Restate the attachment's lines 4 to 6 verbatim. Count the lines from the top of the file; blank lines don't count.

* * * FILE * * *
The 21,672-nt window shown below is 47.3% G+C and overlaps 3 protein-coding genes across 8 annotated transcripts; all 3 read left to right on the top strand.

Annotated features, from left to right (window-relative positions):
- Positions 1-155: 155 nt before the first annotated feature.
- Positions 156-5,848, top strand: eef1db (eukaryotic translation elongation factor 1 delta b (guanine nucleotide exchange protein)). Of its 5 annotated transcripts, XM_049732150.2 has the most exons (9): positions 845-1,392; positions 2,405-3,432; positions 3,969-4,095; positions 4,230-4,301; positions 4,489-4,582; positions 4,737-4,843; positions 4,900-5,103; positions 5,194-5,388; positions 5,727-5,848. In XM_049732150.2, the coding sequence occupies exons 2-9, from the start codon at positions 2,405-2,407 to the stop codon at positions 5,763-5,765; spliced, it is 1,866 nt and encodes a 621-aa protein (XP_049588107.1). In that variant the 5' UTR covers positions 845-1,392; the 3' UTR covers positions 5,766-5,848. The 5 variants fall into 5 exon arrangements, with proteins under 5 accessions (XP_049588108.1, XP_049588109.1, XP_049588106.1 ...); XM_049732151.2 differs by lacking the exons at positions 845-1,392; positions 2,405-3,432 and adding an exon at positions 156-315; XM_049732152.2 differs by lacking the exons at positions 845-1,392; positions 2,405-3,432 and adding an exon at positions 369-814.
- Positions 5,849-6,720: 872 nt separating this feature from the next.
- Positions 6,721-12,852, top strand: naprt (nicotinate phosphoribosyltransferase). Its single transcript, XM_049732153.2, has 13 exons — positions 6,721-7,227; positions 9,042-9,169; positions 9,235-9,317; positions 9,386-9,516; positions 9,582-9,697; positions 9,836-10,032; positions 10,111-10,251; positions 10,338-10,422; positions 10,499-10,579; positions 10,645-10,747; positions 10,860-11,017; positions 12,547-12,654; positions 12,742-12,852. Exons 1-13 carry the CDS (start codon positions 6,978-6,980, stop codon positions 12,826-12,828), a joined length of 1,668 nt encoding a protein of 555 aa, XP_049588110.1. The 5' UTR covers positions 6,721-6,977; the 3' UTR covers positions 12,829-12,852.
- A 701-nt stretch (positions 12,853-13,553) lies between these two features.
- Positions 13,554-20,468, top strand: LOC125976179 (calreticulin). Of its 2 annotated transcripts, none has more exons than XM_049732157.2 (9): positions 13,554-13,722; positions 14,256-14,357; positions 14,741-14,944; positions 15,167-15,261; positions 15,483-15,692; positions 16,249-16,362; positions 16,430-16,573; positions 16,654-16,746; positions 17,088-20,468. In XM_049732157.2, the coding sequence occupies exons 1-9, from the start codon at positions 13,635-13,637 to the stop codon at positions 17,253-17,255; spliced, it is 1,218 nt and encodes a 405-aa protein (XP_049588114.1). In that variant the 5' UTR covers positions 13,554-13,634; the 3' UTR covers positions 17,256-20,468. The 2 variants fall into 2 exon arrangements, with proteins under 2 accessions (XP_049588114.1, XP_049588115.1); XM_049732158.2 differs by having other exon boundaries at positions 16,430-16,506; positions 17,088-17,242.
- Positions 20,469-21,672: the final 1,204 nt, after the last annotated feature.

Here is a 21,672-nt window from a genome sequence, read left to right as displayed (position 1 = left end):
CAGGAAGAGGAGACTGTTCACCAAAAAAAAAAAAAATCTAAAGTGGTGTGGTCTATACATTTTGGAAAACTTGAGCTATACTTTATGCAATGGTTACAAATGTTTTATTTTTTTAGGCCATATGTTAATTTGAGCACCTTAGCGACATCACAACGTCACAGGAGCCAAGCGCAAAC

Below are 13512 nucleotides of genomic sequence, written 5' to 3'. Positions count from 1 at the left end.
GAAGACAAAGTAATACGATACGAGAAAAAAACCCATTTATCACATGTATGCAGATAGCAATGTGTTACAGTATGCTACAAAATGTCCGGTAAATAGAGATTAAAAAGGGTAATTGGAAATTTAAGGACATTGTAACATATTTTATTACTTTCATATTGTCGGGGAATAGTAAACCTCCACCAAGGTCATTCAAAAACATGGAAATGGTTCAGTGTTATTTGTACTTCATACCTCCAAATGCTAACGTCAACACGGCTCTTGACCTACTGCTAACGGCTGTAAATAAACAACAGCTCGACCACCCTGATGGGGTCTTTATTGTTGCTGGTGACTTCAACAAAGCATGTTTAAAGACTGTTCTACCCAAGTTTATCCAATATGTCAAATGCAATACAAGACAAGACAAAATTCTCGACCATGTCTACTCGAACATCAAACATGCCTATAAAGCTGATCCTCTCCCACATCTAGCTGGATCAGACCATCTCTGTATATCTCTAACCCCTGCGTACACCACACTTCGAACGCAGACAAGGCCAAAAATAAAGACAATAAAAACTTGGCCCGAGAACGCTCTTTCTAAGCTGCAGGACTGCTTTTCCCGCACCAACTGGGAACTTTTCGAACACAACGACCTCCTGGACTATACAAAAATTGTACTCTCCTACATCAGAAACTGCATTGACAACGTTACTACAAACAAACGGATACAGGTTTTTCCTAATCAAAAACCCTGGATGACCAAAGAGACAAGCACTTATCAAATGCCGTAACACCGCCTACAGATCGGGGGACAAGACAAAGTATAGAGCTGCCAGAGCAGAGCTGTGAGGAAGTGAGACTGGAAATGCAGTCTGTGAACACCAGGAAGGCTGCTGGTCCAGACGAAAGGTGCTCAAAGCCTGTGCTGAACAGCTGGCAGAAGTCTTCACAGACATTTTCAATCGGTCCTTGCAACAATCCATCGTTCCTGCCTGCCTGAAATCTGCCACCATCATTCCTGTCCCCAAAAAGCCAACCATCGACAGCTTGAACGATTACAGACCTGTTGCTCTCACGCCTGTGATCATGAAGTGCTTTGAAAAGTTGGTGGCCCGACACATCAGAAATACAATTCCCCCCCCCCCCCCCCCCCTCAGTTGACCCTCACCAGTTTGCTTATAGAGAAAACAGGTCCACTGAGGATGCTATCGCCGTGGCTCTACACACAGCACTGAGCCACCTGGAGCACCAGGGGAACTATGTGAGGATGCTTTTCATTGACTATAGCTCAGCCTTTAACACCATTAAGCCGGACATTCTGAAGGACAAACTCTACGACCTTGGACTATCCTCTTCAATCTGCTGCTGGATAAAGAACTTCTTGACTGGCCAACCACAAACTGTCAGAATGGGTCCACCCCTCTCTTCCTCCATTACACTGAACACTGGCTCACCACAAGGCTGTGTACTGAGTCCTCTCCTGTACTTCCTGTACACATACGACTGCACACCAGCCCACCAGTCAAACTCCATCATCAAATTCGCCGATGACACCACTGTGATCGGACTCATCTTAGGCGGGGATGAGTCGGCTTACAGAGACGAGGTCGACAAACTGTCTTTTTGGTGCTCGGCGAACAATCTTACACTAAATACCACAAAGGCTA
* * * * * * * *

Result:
- Positions 156-5,848, top strand: eef1db (eukaryotic translation elongation factor 1 delta b (guanine nucleotide exchange protein)). Of its 5 annotated transcripts, XM_049732150.2 has the most exons (9): positions 845-1,392; positions 2,405-3,432; positions 3,969-4,095; positions 4,230-4,301; positions 4,489-4,582; positions 4,737-4,843; positions 4,900-5,103; positions 5,194-5,388; positions 5,727-5,848. In XM_049732150.2, the coding sequence occupies exons 2-9, from the start codon at positions 2,405-2,407 to the stop codon at positions 5,763-5,765; spliced, it is 1,866 nt and encodes a 621-aa protein (XP_049588107.1). In that variant the 5' UTR covers positions 845-1,392; the 3' UTR covers positions 5,766-5,848. The 5 variants fall into 5 exon arrangements, with proteins under 5 accessions (XP_049588108.1, XP_049588109.1, XP_049588106.1 ...); XM_049732151.2 differs by lacking the exons at positions 845-1,392; positions 2,405-3,432 and adding an exon at positions 156-315; XM_049732152.2 differs by lacking the exons at positions 845-1,392; positions 2,405-3,432 and adding an exon at positions 369-814.
- Positions 5,849-6,720: 872 nt separating this feature from the next.
- Positions 6,721-12,852, top strand: naprt (nicotinate phosphoribosyltransferase). Its single transcript, XM_049732153.2, has 13 exons — positions 6,721-7,227; positions 9,042-9,169; positions 9,235-9,317; positions 9,386-9,516; positions 9,582-9,697; positions 9,836-10,032; positions 10,111-10,251; positions 10,338-10,422; positions 10,499-10,579; positions 10,645-10,747; positions 10,860-11,017; positions 12,547-12,654; positions 12,742-12,852. Exons 1-13 carry the CDS (start codon positions 6,978-6,980, stop codon positions 12,826-12,828), a joined length of 1,668 nt encoding a protein of 555 aa, XP_049588110.1. The 5' UTR covers positions 6,721-6,977; the 3' UTR covers positions 12,829-12,852.